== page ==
10. Question: Can I setup a RAID 1 configuration using an existing HDD with the OS already installed and add a new HDD to complete the mirrored pair without losing anything from the existing HDD? Details: I installed Windows Server 2008 Standard R2 x64 on a machine with only a single HDD on it. To make a long story short, it was supposed to be a trial run to see if Backup Exec could smoothly backup Exchange 2010, and now that it started working, we made it a production server. [Trust me, you don't want to get into the details of the hell I've been dragged through with this project. However, if you must know, ask and I'll inform.] Now that it is fully operational and working, I want some type of redundancy on this server, in case (god forbid) the HDD fails. So I'd like to configure a RAID 1 so I have a mirrored drive. I've setup RAIDs before, but they've always been pre-OS install. I've tried researching this but it seems like no one has a definitive answer and always defers to the OEM, which I can't deal with too much because this was a bit of a custom job. In addition to redundancy, the system was originally setup as a desktop with a RAID 0 configuration, so the mobo is looking for an additional HDD after every reboot and won't get past POST without user interaction. This is a problem as there have been times that I've had to remotely reboot the backup server due to multiple reasons. If I can't be there to hit F1, then it's pointless to reboot. I've also tried tweaking the BIOS settings to remove RAID for the time being, but then the system won't detect a HDD. I'm insanely busy so I just deal with hitting F1 for now. Besides, that doesn't resolve my lack of redundancy, so I might as well just figure this out. I'm afraid that if I add a second HDD to the system and attempt to setup a RAID configuration, it'll wipe the existing HDD clean. Just using basic knowledge of mirrored drives, one would think that you could setup the array and simply get the information to be mirrored onto the new HDD without altering anything on the existing one. It kind of makes sense that you should be able to do that. When a single HDD on a RAID 1 array dies, you simple exchange it with a new HDD and the array rebuilds itself. Makes sense that you should be able to set one up and have it do the same thing, right? Maybe I'm wrong. Anyone have any thoughts on this? I do have a work around, but it's lengthy and a royal pain: setup RAID 1 array with new drives, then clone the original onto the array set. Like I said, just annoying and time consuming. Any help would be greatly appreciated. Thanks in advance. Sorry about the length; I'm trying to give details. This whole project has driven me nuts, and I'd jump out the window, but it's only the 2nd floor and I'd probably just end up with an ankle sprain, so I'd be in pain and still frustrated.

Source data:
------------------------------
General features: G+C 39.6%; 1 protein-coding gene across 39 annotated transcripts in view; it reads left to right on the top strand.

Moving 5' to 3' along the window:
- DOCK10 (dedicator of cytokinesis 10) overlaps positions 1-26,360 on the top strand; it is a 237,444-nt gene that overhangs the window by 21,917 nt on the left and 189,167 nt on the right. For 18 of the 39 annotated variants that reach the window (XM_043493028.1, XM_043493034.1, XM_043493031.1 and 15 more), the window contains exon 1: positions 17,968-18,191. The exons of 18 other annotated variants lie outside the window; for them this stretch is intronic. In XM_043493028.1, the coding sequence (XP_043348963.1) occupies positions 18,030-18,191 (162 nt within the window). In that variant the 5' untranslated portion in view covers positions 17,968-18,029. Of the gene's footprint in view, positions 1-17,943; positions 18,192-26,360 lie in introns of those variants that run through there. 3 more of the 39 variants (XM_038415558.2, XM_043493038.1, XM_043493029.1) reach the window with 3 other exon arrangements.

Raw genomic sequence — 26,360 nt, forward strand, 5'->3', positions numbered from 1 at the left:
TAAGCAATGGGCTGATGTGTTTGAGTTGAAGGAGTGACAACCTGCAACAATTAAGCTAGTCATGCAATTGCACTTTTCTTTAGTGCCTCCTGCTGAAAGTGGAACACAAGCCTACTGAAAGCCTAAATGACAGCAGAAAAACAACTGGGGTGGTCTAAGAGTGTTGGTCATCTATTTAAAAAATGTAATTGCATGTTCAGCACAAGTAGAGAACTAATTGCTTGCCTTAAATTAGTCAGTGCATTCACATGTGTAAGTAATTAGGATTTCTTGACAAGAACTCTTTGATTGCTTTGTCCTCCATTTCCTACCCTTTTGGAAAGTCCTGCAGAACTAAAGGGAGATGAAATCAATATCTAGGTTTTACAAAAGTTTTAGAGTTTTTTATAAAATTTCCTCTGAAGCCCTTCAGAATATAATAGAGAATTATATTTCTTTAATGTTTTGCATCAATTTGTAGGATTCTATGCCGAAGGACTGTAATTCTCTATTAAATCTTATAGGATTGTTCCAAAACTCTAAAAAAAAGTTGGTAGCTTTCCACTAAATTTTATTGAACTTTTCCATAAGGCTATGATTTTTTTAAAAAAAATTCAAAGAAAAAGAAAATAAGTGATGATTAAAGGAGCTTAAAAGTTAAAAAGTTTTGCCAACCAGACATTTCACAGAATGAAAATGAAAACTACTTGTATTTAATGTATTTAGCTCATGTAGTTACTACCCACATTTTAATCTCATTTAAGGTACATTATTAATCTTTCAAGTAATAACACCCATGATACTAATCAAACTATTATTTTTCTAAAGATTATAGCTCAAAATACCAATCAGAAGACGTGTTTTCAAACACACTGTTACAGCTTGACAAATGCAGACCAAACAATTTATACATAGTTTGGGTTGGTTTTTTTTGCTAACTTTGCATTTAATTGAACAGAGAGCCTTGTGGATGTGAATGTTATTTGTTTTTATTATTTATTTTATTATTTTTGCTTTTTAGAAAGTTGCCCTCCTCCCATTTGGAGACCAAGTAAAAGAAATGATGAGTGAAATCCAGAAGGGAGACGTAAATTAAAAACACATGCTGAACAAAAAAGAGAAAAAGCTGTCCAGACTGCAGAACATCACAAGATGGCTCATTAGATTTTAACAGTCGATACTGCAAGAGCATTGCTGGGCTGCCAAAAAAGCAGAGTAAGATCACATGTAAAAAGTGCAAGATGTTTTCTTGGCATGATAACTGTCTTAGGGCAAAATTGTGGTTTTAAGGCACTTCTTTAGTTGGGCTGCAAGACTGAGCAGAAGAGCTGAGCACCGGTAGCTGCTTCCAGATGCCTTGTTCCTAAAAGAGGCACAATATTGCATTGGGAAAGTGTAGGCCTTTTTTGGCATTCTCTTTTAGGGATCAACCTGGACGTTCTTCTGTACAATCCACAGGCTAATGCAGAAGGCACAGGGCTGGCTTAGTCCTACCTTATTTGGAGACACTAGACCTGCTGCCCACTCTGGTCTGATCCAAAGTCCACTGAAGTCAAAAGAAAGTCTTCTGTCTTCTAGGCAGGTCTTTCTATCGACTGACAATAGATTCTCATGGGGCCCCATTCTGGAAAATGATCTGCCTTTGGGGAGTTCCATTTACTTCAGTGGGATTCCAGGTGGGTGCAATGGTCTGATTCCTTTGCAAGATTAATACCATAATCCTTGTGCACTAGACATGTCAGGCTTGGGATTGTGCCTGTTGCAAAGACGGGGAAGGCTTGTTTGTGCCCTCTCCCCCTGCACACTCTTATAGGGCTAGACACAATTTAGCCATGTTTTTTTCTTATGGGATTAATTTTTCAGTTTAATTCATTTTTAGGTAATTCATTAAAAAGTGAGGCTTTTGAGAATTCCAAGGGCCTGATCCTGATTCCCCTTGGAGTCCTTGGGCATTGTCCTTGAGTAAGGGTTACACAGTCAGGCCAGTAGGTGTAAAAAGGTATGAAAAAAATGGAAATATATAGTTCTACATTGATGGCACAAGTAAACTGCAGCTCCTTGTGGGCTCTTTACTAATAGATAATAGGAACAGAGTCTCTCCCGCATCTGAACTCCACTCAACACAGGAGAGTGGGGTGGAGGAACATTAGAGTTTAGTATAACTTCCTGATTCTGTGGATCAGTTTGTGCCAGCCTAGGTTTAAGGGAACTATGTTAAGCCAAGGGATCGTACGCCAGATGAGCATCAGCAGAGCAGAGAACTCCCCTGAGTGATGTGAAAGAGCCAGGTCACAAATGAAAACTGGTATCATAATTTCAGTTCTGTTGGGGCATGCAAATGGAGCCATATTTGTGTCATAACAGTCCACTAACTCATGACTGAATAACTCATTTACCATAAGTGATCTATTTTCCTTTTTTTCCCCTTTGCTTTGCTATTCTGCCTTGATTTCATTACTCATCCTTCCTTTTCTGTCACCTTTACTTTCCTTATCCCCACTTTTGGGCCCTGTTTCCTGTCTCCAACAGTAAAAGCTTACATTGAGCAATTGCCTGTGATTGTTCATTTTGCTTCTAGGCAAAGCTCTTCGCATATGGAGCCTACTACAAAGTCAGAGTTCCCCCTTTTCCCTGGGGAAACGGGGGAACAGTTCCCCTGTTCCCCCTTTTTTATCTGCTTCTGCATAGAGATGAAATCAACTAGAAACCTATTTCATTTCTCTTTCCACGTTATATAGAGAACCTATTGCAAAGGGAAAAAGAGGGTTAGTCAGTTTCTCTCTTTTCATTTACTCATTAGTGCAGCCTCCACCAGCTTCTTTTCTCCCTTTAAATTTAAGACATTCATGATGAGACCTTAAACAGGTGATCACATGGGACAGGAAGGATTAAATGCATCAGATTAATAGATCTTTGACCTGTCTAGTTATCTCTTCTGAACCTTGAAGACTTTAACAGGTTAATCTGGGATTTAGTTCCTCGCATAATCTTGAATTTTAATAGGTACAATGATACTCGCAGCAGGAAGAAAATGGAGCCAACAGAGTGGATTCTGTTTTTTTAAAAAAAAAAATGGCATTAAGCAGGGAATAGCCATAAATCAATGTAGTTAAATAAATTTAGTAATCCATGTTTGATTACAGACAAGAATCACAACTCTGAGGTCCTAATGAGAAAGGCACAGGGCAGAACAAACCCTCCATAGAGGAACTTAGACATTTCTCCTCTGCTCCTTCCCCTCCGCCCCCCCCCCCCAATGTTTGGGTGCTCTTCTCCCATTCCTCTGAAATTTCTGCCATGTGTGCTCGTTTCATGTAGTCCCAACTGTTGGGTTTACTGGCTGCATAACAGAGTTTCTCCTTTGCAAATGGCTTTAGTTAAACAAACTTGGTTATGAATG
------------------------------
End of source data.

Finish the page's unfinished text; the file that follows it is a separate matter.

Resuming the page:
11. Enabling remote desktop from run

    Okay, I know what you mean now. Here's what you do: 1- Hold down your Windows key and hit Pause|Break. 2- Hit the left arrow 3 times, then up arrow once 3- Hit Tab 3 times and hit spacebar 4- Hit Tab 2 times and hit spacebar 5- Hit Tab once and hit spacebar 6- Type in the username that you want to allow access (you need to make sure that it does exist, otherwise this won't work at all). 7- Hit Alt + Tab twice, then hit Spacebar 8- Hit the down arrow once and hit Enter 9- Hit Tab 3 times and hit Spacebar. 10- Hit Tab once, then Spacebar 11- Hit Tab twice, then Spacebar 12- Hit Tab twice, then Spacebar That should enable it. Here's an explaination of what happens: Step 1 opens up System Properties. 2 moves you over to the Remote tab. 3 checks the box that allows remote connection. 4 through 10 selects the user from the entire network. Everything else just OKs out of all the windows. The part where you could run into an issue is if the username you type in isn't recognized or is too similar with another username. If that's the case, then you'll be screwed after step 6. However, the network user Administrator should have access regardless. Hope this helps.